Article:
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How to Normalize your data - Concept

So what's all this about Normalizing my data, and not using Flat file format that I keep hearing about. This section will give you a no nonsense explanation of what this all means for the absolute beginner.

What's a flat file? Think of an excel spreadsheet. You may have a sheet containing details of the number of hours someone has worked on a particular project each week or month. In excel it may be laid out like this.

Person Department Project 1 Jan Project 2 Jan Project 3 Jan Project 1 Feb Project 2  Feb Project 3  Feb
John Design 64 3 16 7 14 23
Fred Sales 4 2 5 12 0 3
Sarah Admin 54 6 13 19 8 10
James Design 23 7 13 8 3 13

This is a flat format, and at one time every body has probably used it until the point when they got to December and thought this sheet is getting a bit wide, I know I'll start a second sheet in Excel and call it 2001. All very inefficient. What happens if someone says what percentage of hours was worked by the Design team during Feb on Project 2 you would calculate it by hand. Not clever or impressive.

You could also put the data into Access in exactly the same format in a table. It would not be any better. It would be just as useless and time consuming. Lets normalize it.

What's Normalization? Think of it as a way of splitting your data into components. Each component links to other related components. This is what gives us our relational database design. 

Why would we want to split stuff up? What happens five years down the line when you have 500 staff  and 2000 projects. Your spreadsheet is very unwieldy now. 

How do we Normalize our Data? Look at the sheet above what components do we have? There are three immediate ones. Staff, Projects, and Hours worked. So lets split them into three tables.

tbl_Staff  Contains our staff personnel info. 

FirstName LastName Address StaffID Level Department
John Hawkins Somewhere Close 1 President Design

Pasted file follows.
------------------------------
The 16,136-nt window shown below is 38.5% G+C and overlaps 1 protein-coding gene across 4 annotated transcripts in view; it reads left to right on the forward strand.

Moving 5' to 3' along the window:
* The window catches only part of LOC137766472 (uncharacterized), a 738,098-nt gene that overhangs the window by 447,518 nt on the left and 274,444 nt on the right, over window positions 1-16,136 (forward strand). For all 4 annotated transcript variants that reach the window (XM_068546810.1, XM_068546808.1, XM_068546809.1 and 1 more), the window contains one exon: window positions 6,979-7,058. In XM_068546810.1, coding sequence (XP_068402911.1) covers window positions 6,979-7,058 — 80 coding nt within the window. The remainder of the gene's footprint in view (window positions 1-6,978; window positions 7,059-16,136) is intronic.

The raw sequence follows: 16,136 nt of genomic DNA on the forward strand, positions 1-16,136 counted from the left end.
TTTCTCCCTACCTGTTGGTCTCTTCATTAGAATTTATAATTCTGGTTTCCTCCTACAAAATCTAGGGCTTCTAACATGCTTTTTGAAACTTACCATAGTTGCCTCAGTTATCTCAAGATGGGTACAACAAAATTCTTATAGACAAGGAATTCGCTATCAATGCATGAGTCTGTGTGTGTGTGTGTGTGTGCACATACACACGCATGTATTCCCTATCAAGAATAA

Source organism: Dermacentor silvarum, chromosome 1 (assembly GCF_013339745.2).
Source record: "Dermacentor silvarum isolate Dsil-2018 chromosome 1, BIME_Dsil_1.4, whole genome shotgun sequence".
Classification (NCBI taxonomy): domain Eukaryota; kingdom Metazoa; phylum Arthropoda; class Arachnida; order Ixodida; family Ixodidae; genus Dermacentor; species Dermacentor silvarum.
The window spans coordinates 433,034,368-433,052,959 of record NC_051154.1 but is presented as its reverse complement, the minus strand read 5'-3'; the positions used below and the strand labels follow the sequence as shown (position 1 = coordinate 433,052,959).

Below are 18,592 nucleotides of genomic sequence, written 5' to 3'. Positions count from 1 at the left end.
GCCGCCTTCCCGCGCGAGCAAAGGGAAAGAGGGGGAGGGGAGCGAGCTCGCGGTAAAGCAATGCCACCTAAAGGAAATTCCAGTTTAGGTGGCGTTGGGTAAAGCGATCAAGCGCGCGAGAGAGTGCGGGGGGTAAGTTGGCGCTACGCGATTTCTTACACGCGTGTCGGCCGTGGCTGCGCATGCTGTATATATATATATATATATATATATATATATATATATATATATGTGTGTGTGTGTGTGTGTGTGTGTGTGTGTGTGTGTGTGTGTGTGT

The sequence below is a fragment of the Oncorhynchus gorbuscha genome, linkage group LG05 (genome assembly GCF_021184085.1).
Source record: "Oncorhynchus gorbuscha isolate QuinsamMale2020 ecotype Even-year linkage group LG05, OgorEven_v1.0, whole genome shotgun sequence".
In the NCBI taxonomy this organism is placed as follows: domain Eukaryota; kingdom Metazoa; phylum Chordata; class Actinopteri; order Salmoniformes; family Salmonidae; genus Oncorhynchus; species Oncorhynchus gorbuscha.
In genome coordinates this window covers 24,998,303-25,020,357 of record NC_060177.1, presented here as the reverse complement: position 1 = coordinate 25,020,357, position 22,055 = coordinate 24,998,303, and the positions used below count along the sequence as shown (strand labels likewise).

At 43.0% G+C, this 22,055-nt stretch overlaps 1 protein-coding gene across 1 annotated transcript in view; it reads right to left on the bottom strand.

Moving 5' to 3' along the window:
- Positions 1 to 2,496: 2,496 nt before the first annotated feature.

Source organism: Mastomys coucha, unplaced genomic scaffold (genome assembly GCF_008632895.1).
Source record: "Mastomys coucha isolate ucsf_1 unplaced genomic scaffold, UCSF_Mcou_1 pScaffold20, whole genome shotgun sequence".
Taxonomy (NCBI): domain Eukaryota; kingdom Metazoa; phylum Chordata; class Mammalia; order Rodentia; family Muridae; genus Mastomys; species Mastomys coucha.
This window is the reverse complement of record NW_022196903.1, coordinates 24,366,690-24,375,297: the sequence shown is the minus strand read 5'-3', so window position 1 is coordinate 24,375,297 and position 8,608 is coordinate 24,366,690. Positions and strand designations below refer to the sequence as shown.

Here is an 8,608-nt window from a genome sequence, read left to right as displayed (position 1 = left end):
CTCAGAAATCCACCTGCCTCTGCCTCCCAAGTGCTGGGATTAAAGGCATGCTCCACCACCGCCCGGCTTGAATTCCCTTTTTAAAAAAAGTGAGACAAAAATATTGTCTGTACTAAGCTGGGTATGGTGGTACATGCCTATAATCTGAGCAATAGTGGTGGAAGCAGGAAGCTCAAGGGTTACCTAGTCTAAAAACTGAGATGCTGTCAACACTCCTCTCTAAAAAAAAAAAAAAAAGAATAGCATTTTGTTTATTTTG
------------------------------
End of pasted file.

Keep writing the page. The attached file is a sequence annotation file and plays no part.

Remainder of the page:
Fred Bloggs Anywhere Place 2 Vice President Sales
Sarah Hawkins Thingy Street 3 Assistant Vice President Admin
James Khan Wotsit Road 4 DBA Design

tbl_Projects Contains all the details about the projects

ProjectName Company ProjectID CompleteDate Cost Comments
WebSite Fabalou Web 1 23/12/2000 $1000 In progress
FireFox2 BAA 2 14/3/2000 $32,000 In bug test
WhiteSnake Epic 3 5/6/2000 $21 On back burner

tbl_HoursWorked This is the linking table between staff and projects and contains one record for each person per month per project

StaffID ProjectID Month Hours
1 1 Jan 64
2 1 Jan 4
3 1 Jan 54
4 1 Jan 23
1 2 Jan 3
2 2 Jan 2
3 2 Jan 6
4 2 Jan 7
1 3 Jan 16
2 3 Jan 5
3 3 Jan 13
4 3 Jan 13
1 1 Feb 7
2 1 Feb 12
3 1 Feb 19
4 1 Feb 8
1 2 Feb 14
2 2 Feb 0
3 2 Feb 8
4 2 Feb 3
1 3 Feb 23
2 3 Feb 3
3 3 Feb 10
4 3 Feb 13

Looks like a lot of hard work for nothing doesn't it. But think now if you want to add a new project. You just add a single project record to the project table. In excel you would have to insert a new column for each month. Lets go back to the problem of  percentage of time spent on Project 2 by Design team in Feb. You would create a new query and pull in all three tables. Linking the StaffID and ProjectID. Set criteria to show only Feb stuff and only design team. Then group by the data and sum it. You could get the query to ask for the group and month as it opens so next time someone asks for those details you can pull them up in a matter of seconds.

This is my first attempt at explaining normalization if you didn't understand it then please drop me an email so we can discuss it and make more sense of it. It's not the easiest thing to understand why it's done, but bear with it and a couple on months of it and you'll wonder how you ever lived without it.

So now you know the concept. How do you actually do it for thousands of records???
Normalization - How To is a follow on from this document and shows how to actual bulk transfer the data

 
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